Stages of cancer


The stage of a cancer describes how far the cancer has grown and spread at the time of diagnosis.

Stages are used to describe the spread of solid tumours, like breast, bowel or lung cancers. Blood cancers, such as leukaemias or lymphomas, behave differently and are described in different ways.
 

What is cancer staging?

Staging is the process of measuring how far a cancer has spread when it is first diagnosed. It often involves having scans, biopsies and other tests.

Knowing the stage of a cancer is important as it helps doctors to work out the best treatment options.

It also means the person with cancer can fully understand their situation and discuss any concerns they have.

There are different staging systems for different cancers, but they generally use either the:

What is the TNM system?

The TNM system uses the results from x-rays, scans, biopsies and other tests to provide information about a person’s cancer.

This is recorded in three categories represented by the letters TNM, each followed by a number or letter showing the extent of the cancer:

T (tumour) 

T shows how large the tumour or primary cancer is and whether it has spread into nearby tissues. The numbers 1 to 4 are used to provide information about this.

N (nodes) 

N shows whether the cancer has spread into any nearby lymph nodes and how many nodes are involved. 0 means no lymph nodes are affected, while the numbers 1 to 3 show that nodes are involved and indicate how many.

M (metastasis)

M shows whether the cancer has spread from where it started to other parts of the body, which is known as metastasis. 0 means no spread and 1 means it has spread.
 

What is the numbered system?

The numbered system combines the TNM and any other relevant information to group cancers into overall stages. These are given stage numbers to show how far the cancer has spread:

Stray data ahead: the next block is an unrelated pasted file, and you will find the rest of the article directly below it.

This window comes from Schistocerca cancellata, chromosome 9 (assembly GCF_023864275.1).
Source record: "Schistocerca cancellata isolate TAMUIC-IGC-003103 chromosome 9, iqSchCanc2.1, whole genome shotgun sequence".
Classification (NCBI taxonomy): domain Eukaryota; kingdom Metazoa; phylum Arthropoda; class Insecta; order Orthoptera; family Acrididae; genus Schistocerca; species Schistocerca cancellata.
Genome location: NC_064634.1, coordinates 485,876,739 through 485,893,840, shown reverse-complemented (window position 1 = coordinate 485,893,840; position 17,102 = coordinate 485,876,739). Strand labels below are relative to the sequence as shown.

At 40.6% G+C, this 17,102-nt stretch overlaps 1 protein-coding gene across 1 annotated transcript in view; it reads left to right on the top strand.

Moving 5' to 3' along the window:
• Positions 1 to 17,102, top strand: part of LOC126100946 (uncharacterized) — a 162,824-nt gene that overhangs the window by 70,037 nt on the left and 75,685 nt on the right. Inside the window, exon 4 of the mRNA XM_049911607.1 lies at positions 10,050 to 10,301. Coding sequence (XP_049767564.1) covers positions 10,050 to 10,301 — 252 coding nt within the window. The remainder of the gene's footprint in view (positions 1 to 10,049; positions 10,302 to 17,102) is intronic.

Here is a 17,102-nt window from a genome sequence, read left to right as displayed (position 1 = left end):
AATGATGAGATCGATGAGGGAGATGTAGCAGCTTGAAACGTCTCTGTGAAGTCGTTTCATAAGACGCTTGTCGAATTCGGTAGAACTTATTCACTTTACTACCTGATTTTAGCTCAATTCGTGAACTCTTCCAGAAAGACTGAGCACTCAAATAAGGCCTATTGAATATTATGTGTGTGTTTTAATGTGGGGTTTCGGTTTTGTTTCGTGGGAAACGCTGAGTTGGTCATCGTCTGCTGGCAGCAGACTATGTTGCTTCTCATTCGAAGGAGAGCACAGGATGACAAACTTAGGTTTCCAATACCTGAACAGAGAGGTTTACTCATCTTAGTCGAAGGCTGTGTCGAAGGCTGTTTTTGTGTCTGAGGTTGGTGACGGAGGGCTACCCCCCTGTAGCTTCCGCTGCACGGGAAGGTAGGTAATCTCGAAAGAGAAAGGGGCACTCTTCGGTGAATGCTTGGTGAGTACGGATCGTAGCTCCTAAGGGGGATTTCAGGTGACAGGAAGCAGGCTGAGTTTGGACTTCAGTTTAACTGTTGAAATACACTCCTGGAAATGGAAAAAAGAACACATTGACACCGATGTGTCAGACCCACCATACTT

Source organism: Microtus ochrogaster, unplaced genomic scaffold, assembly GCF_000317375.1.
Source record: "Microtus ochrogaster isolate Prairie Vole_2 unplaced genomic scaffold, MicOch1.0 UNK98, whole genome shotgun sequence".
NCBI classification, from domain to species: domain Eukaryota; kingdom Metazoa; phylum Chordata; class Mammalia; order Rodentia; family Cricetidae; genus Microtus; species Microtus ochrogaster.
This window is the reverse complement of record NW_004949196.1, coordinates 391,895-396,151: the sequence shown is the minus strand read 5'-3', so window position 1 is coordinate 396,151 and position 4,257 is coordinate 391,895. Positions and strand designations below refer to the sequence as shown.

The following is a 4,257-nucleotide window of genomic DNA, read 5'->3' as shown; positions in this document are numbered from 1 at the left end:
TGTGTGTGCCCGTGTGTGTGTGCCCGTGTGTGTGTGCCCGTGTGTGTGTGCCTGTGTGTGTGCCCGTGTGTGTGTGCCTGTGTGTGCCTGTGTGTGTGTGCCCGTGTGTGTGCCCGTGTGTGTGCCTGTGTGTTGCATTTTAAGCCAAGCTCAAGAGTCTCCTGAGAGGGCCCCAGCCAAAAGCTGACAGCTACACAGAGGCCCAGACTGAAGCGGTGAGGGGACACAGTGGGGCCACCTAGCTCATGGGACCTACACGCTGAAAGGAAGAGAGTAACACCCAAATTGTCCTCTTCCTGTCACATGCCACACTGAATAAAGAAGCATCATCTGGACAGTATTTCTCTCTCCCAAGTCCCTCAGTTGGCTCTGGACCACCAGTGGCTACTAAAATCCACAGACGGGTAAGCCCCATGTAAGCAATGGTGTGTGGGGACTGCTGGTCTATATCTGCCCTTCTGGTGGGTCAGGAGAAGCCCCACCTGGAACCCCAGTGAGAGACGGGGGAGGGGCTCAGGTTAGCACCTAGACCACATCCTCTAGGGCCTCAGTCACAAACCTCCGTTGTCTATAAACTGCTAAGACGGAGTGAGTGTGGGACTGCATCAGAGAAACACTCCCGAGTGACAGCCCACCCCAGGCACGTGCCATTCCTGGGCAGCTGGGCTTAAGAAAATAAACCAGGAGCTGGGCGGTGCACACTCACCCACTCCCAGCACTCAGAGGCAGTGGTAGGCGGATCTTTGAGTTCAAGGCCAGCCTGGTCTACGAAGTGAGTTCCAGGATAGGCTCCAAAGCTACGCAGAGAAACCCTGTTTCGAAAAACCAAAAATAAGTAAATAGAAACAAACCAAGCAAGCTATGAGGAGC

Stage 0 cancer

Abnormal cells are present but have not spread from where they started. It is often referred to as ‘in-situ’ cancer.

Stage 1 cancer

The cancer is small and has only spread a little into nearby tissues. It has not spread to any lymph nodes or other body areas.

Stage 2 and 3 cancer

The cancer is larger or has spread into nearby tissues or lymph nodes.

Stage 4 cancer

The cancer has spread to other areas of the body. Stage 4 cancer is also called metastatic cancer or advanced cancer.

Cancer support for patients and carers

If you have been diagnosed with cancer, it is important to be informed and get involved in decisions about your care. Take your T.I.P.S. information sheet with you to your appointment with your treating doctor.

Discuss each element with your doctor so they can provide the information that is most relevant to you.

Examples of questions you can ask include:

  • What type of cancer do I have?
  • Has the cancer spread?
  • Is it possible to cure or control my cancer?
  • What support services can I access?
  • When do I see you again?

See our cancer care tips, for ways to improve your cancer care.

Visit CanRefer to find recommended specialists and hospitals across NSW and ACT that are right for diagnosing and treating your suspected or confirmed cancer type.

There are many physical, emotional and practical things to deal with when you have cancer. It is important to know that there are people and organisations available to help you.

Use this section to find out where you can get help and support.

The Cancer Council Australia provides more information for people recently diagnosed - you can also call their support line 13 11 20.